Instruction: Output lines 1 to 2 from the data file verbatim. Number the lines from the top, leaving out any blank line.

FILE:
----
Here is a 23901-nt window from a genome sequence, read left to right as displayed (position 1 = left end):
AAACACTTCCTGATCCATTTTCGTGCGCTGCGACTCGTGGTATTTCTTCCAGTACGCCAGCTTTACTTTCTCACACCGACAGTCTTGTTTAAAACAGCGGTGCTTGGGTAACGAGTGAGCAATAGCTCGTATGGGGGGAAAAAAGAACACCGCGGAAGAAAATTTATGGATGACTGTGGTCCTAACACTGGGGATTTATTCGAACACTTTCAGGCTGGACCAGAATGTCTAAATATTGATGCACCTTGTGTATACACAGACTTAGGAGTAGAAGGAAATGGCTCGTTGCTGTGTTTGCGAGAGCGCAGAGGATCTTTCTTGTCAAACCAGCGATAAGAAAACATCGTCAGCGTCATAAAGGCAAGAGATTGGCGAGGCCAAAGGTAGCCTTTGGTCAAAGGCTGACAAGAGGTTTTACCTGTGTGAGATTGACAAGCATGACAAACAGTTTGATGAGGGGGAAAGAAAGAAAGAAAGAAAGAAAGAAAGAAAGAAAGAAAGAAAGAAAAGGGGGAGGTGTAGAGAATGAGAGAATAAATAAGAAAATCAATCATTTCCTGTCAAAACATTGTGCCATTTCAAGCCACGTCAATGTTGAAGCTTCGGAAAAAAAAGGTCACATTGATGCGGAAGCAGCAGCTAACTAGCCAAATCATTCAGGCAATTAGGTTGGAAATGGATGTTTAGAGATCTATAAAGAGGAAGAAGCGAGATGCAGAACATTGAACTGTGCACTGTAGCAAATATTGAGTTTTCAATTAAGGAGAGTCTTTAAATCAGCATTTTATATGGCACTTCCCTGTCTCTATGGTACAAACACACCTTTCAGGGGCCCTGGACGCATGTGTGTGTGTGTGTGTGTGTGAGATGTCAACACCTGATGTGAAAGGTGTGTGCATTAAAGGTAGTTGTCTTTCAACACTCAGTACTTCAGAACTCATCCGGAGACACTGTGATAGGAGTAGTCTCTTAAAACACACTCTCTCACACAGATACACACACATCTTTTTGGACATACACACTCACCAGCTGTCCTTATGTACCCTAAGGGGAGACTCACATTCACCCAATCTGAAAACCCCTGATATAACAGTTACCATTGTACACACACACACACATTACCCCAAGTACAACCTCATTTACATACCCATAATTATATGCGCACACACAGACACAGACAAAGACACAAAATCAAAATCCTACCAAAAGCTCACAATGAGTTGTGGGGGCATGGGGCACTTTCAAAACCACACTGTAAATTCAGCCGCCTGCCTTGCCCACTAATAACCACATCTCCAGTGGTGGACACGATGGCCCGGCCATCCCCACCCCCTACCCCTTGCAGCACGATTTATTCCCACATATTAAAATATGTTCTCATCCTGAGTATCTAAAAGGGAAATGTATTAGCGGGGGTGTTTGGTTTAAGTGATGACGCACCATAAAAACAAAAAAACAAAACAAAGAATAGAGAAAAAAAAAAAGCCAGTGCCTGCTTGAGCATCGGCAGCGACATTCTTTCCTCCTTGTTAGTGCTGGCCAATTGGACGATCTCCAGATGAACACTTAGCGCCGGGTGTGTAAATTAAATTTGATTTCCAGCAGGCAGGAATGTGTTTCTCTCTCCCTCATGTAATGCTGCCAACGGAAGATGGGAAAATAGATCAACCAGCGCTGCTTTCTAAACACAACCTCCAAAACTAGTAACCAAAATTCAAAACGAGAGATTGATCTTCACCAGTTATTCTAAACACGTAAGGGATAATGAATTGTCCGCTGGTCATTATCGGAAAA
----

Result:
Here is a 23901-nt window from a genome sequence, read left to right as displayed (position 1 = left end):
AAACACTTCCTGATCCATTTTCGTGCGCTGCGACTCGTGGTATTTCTTCCAGTACGCCAGCTTTACTTTCTCACACCGACAGTCTTGTTTAAAACAGCGGTGCTTGGGTAACGAGTGAGCAATAGCTCGTATGGGGGGAAAAAAGAACACCGCGGAAGAAAATTTATGGATGACTGTGGTCCTAACACTGGGGATTTATTCGAACACTTTCAGGCTGGACCAGAATGTCTAAATATTGATGCACCTTGTGTATACACAGACTTAGGAGTAGAAGGAAATGGCTCGTTGCTGTGTTTGCGAGAGCGCAGAGGATCTTTCTTGTCAAACCAGCGATAAGAAAACATCGTCAGCGTCATAAAGGCAAGAGATTGGCGAGGCCAAAGGTAGCCTTTGGTCAAAGGCTGACAAGAGGTTTTACCTGTGTGAGATTGACAAGCATGACAAACAGTTTGATGAGGGGGAAAGAAAGAAAGAAAGAAAGAAAGAAAGAAAGAAAGAAAGAAAGAAAAGGGGGAGGTGTAGAGAATGAGAGAATAAATAAGAAAATCAATCATTTCCTGTCAAAACATTGTGCCATTTCAAGCCACGTCAATGTTGAAGCTTCGGAAAAAAAAGGTCACATTGATGCGGAAGCAGCAGCTAACTAGCCAAATCATTCAGGCAATTAGGTTGGAAATGGATGTTTAGAGATCTATAAAGAGGAAGAAGCGAGATGCAGAACATTGAACTGTGCACTGTAGCAAATATTGAGTTTTCAATTAAGGAGAGTCTTTAAATCAGCATTTTATATGGCACTTCCCTGTCTCTATGGTACAAACACACCTTTCAGGGGCCCTGGACGCATGTGTGTGTGTGTGTGTGTGTGAGATGTCAACACCTGATGTGAAAGGTGTGTGCATTAAAGGTAGTTGTCTTTCAACACTCAGTACTTCAGAACTCATCCGGAGACACTGTGATAGGAGTAGTCTCTTAAAACACACTCTCTCACACAGATACACACACATCTTTTTGGACATACACACTCACCAGCTGTCCTTATGTACCCTAAGGGGAGACTCACATTCACCCAATCTGAAAACCCCTGATATAACAGTTACCATTGTACACACACACACACATTACCCCAAGTACAACCTCATTTACATACCCATAATTATATGCGCACACACAGACACAGACAAAGACACAAAATCAAAATCCTACCAAAAGCTCACAATGAGTTGTGGGGGCATGGGGCACTTTCAAAACCACACTGTAAATTCAGCCGCCTGCCTTGCCCACTAATAACCACATCTCCAGTGGTGGACACGATGGCCCGGCCATCCCCACCCCCTACCCCTTGCAGCACGATTTATTCCCACATATTAAAATATGTTCTCATCCTGAGTATCTAAAAGGGAAATGTATTAGCGGGGGTGTTTGGTTTAAGTGATGACGCACCATAAAAACAAAAAAACAAAACAAAGAATAGAGAAAAAAAAAAAGCCAGTGCCTGCTTGAGCATCGGCAGCGACATTCTTTCCTCCTTGTTAGTGCTGGCCAATTGGACGATCTCCAGATGAACACTTAGCGCCGGGTGTGTAAATTAAATTTGATTTCCAGCAGGCAGGAATGTGTTTCTCTCTCCCTCATGTAATGCTGCCAACGGAAGATGGGAAAATAGATCAACCAGCGCTGCTTTCTAAACACAACCTCCAAAACTAGTAACCAAAATTCAAAACGAGAGATTGATCTTCACCAGTTATTCTAAACACGTAAGGGATAATGAATTGTCCGCTGGTCATTATCGGAAAA